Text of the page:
The Traders Journal

Do Investors Love Their Children Too?


The Public Relations industry has crisis simulation firms that actually come into corporations and compress a hypothetical month-long disaster into a few stressful hours in order to see how management responds. I’d like to do something similar, but in the family financial arena with parents and children. Sadly, however, I don’t think many parents would hire me. 

I’m in both the educational and the investment arenas, and from what I’ve witnessed, I feel that we have an entire generation that is careening out of financial control, with both parents and offspring having no idea what to do. In a recent poll of Americans, people were asked about their financial strategy for planning their retirement.  A full 18% of all respondents said their strategy was “to win the lottery”. Folks, we have a major problem here.  

Some of you might recognize the title of this blog as a variation of the lyrics penned by Sting — “The Russians love their children, too.” I recognize that most parents are totally devoted to their children. They attempt to pass on to the next generation the life lessons they deem important. So, why do financial literacy and  responsibility seem so low on the priority list? Could it be that parents feel that “money is the root of all evil” or that you can’t be a nice person and wealthy too?  Perhaps some parents lack self-confidence in their own money management skills. Whatever the roadblock, get over it!

Every major religion has something similar to the Ten Commandments. Why? Because life does not work well without these sorts of parameters. In fact, life only works with essential behavioral rules that parents must teach their offspring. I believe that for parents today, the Eleventh Commandment should deal with financial literacy and responsibility.  Thou shalt teach them responsible money management!

Open dinner table discussions about saving, budgeting and spending money is how I started with my own son. Eventually, when he became a teenager earning money from his weekend auto detailing business, we moved forward to opening his bank and brokerage accounts and then exploring appropriate money management skills.  Along the way, we dug into credit cards, debt and the value of a solid credit score. From there, it was not a big leap to introducing him to the stock market and other investment products.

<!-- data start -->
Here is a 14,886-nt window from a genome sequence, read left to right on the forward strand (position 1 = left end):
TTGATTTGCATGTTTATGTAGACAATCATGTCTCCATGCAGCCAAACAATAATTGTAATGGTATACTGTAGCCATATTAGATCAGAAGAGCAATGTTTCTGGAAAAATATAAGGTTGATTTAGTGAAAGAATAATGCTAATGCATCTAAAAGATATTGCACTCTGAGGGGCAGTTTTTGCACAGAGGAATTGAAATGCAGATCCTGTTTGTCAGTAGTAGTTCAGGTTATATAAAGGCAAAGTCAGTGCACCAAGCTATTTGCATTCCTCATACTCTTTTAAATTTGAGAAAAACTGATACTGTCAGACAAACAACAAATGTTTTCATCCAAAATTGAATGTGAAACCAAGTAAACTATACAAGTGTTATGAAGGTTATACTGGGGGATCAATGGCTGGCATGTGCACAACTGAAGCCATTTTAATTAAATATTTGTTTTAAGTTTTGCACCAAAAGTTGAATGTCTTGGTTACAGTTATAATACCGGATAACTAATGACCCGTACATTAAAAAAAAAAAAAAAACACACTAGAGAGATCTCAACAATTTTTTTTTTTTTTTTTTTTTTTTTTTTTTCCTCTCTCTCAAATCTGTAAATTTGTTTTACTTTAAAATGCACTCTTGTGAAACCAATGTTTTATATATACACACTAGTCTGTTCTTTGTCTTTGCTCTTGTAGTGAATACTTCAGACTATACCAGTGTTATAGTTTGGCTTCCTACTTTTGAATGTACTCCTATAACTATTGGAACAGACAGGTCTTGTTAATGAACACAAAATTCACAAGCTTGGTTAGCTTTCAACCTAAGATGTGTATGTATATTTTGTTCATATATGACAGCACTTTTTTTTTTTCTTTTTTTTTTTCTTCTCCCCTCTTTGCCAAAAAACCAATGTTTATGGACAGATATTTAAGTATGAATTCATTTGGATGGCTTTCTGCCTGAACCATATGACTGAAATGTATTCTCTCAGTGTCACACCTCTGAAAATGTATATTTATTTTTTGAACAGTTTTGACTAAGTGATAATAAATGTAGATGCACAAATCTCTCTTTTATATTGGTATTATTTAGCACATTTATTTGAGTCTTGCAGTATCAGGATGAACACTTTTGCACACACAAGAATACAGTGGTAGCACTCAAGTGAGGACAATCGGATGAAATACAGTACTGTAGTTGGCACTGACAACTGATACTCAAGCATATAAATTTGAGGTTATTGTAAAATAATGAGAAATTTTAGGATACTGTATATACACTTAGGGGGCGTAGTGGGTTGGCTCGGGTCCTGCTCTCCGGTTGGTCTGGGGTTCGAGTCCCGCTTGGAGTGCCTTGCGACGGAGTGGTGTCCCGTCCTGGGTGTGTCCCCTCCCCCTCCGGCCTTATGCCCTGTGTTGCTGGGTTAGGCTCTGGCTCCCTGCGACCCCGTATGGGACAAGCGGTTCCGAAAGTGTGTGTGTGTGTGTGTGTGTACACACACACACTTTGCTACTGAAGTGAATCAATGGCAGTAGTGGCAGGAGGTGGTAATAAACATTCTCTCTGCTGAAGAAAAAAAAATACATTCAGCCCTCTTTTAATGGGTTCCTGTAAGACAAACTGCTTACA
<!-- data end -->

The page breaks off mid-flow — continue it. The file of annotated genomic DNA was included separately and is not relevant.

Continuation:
I feel I have some “street cred” in lecturing other parents on this topic because at 24 years old, Grayson already has a more effective financial foundation than most adults I know.  He even works in the financial services business these days. I succeeded in passing the financial baton to him because I believe I made it fun for him and sparked his interest by encouraging him to buy stocks of companies he patronized as a teenager. Today, he has a muscular financial knowledge and a vision for himself that leaves me 100% confident of his future.

So parents, I leave you with this challenge. Start today, take charge and make it fun. If GEICO can use a silly gecko to sell something as mundane as insurance, surely you can sell your kids on financial literacy.  

P.S.  As I write this, Grayson’s new book Trading for Dummies (4th edition, 2017) is ranked #109 on Amazon for books on investing analysis and strategy.  Our father-son book, Tensile Trading (Wiley, 2016) is ranked #106 on that same list — so this Dad can still claim a parenting role.

Trade well; trade with discipline!
- Gatis Roze, MBA, CMT
- Grayson Roze

Gatis Roze
About the author: , MBA, CMT, is a veteran full-time stock market investor who has traded his own account since 1989 unburdened by the distraction of clients. He holds an MBA from the Stanford Graduate School of Business, is a past president of the Technical Securities Analysts Association (TSAA), and is a Chartered Market Technician (CMT). After several successful entrepreneurial business ventures, Gatis retired in his early 40s to focus on investing in the financial markets. With consistent success as a stock market trader, he began teaching investments at the post-college level in 2000 and continues to do so today. Learn More
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